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tv   Nightline  ABC  June 9, 2010 11:35pm-12:05am EDT

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tonight on "nightline," oil e.r. our cameras are imbedded on the front lines of a life or death rescue mission to save the birds and wildlife endangers in the gulf. but can they win this race against time? last action hero. from pumping iron pioneer to california's corner office. but reality bites for this republican reformer. so, will he be back? it's a revealing "nightline" interview with arnold schwarzenegger. plus, let's eat. who is your favorite neighborhood chef? find out how you can make them a star in our new contest "the people's plate list." >> announcer: from the global resources of abc news, with terry moran, martin bashir and
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cynthia mcfadden in new york city, this is "nightline," june 9th, 2010. >> good evening. we begin tonight in the gulf, where 51 days in, the oil is still gushing, bp is still grasping for answers, and residents are still coping with a massive cleanup and bruising economic costs. but people are not the only ones who call the now mrulted waters home, and for the the animals there, countless birds and wildlife, the stakes are high, life or death. and time is running low. as yunji de nies now reports. >> reporter: david hayden is on a rescue mission, searching for the spill's most vulnerable victims. fighting through mangroves. in heat hovering at 100 degrees. as angry birds try to fend him off. he still gets the job done,
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capturing three oiled brown pelicans. such a fragile species that they were just taken much the endangered list last year. >> most heavily oiled on the island. they need to be saved. >> reporter: but for every one he saved, there are ten more he'll never reach. on just this three acre parsele, there are more than 15,000 birds. but most of them are in the middle of the island. >> there's plenty on the inside, yeah. but they might be as oiled. >> reporter: he can't get the canoe in there because the mangroves are too thick. and if he were to walk in too far, he could step on eggs and disrupt a nesting ground already threatened with destruction. oil is now washing over these tiny islands, the boom deployed here is too small to keep it out. >> it's the best tool we currently have that's been supplied to us. but for this location that is not sufficient. >> reporter: what tools do you need?
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>> this site needs the larger navy booms. that would protect this much better. >> reporter: once the birds are collected, they move quickly to get them in for cleaning. next stop -- >> 104.1. you got it. >> reporter: bird e.r. >> i liken it to be a pediatrician. our patients don't understand what's happening. they're scared out of their minds and they're going to fight back. >> reporter: 30 pelicans have just arrived. including this crate of babies. their brand neufeldters already tai tanlted. >> yesterday was the first day we started receiving babies so the oil must have either hit -- it looks like it actually hit one of the nesting colonies because the birds have it on the underside, as well. >> reporter: dr. erika miller, a veteran of oil spill disasters. you worked a lot of these incidents. how does this compare to some of the spills you worked with before?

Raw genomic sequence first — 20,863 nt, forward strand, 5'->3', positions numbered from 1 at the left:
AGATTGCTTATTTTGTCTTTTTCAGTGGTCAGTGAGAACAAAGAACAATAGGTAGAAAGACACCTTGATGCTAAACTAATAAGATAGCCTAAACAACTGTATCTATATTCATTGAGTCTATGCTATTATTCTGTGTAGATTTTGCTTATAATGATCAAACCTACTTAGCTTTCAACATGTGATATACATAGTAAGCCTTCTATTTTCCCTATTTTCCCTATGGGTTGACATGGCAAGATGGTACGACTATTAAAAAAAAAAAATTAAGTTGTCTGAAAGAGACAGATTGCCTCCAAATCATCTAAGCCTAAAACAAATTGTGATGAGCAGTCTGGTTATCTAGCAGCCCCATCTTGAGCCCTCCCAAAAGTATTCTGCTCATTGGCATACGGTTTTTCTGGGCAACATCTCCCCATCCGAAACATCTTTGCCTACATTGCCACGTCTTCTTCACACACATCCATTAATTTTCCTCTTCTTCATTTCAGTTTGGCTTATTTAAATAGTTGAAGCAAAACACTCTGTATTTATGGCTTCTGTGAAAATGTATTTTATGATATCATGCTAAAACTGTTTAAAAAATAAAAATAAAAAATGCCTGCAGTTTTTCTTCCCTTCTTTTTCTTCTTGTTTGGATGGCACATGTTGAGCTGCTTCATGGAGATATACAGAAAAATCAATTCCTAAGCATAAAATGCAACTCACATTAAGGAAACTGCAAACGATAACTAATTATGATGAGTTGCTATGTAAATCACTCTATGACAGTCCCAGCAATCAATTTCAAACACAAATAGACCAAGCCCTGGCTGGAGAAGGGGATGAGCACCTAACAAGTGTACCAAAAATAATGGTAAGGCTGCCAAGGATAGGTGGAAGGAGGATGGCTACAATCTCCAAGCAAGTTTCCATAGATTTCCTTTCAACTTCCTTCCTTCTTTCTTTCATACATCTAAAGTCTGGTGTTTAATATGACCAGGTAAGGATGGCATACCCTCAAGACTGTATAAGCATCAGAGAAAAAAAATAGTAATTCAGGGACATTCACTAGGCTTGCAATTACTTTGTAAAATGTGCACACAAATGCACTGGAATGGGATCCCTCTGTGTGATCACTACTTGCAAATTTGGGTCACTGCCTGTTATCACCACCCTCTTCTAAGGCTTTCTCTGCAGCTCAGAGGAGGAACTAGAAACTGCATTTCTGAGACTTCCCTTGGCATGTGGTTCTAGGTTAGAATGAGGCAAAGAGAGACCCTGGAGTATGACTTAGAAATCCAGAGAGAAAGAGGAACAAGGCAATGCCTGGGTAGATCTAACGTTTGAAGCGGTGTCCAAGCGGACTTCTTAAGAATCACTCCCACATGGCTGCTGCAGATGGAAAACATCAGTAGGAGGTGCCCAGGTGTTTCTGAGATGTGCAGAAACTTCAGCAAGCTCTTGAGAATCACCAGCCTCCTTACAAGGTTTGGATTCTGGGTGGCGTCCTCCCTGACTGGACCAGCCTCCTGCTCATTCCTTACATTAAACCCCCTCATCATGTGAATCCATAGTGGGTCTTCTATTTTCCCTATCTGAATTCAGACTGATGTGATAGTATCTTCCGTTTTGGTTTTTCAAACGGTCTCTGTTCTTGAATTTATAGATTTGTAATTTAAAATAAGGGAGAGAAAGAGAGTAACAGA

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>> for me personally, there's, like, no real comparison. we're working really long days, under not exactly prime conditions. we're working in a warehouse in the heat. >> reporter: dr. miller and the rest of the team are work iing shift that smells like pelicans and the fish they eat. it's unbare bly hot in here and it gets even sweatier once you suit up in gear to keep the oil off your skin. we caught up with bart seigle as he took a breather. it's hot in here, the days are long, the work is hard. what keeps you going? >> the need to save these animals. they come in, 50, 60, 75 a day. in the middle of the night, we unload helicopters. it's no easy chore, but somebody's got to do it. >> reporter: bart, from louisiana, says he came down here because he got tired of screaming at the television every time he saw images of the spill.
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when you're standing there and washing those animals, what's going through your mind? >> it's like david and goliath. it's like a m.a.s.h. unit. you learn fast. you can't let the birds die. >> reporter: an exam with dr. miller is the first stop on the road to survival. >> they have oil on their bellies. maybe there was a tar ball. >> reporter: and naturally, can they come off? they need you to get that off? >> there's no way that's going to get clean. >> reporter: she is part doctor, part detective. snapping an official photo of each bird for evidence. >> so, we want something from this bird that actually has a little bit of oil on it that can represent this bird and what contaminant was on. >> reporter: is this the link back to bp? >> we have been in spills where we have had a known spiller and we've been cleaning up and suddenly, you look, you go, this oil looks different than the
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last few boards that came in. people say, there's 8 billion gallons of oil out there. i can flush my tank now and it's not going to make a difference. >> reporter: from here, the birds are moved into one of these crates where they rest and rehydrate. then, it's off to bart's station for a bath. the oil helps loosen the heavy sludge. it takes two of you to hold him? >> one to work the feathers. >> reporter: from there, it's wash, a blow dry, and back to nature, sort of. they'll hang pool side for the next week. so, this is sort of the recovery room? >> yeah, and it -- it's almost like the outpatient therapy before they are fully on their own. >> reporter: when they're ready, they're tagged and then driven or flown over to the east coast of florida, as far away from the oil spill as they can get them. how can you be sure that the birds won't fly right back to the spill?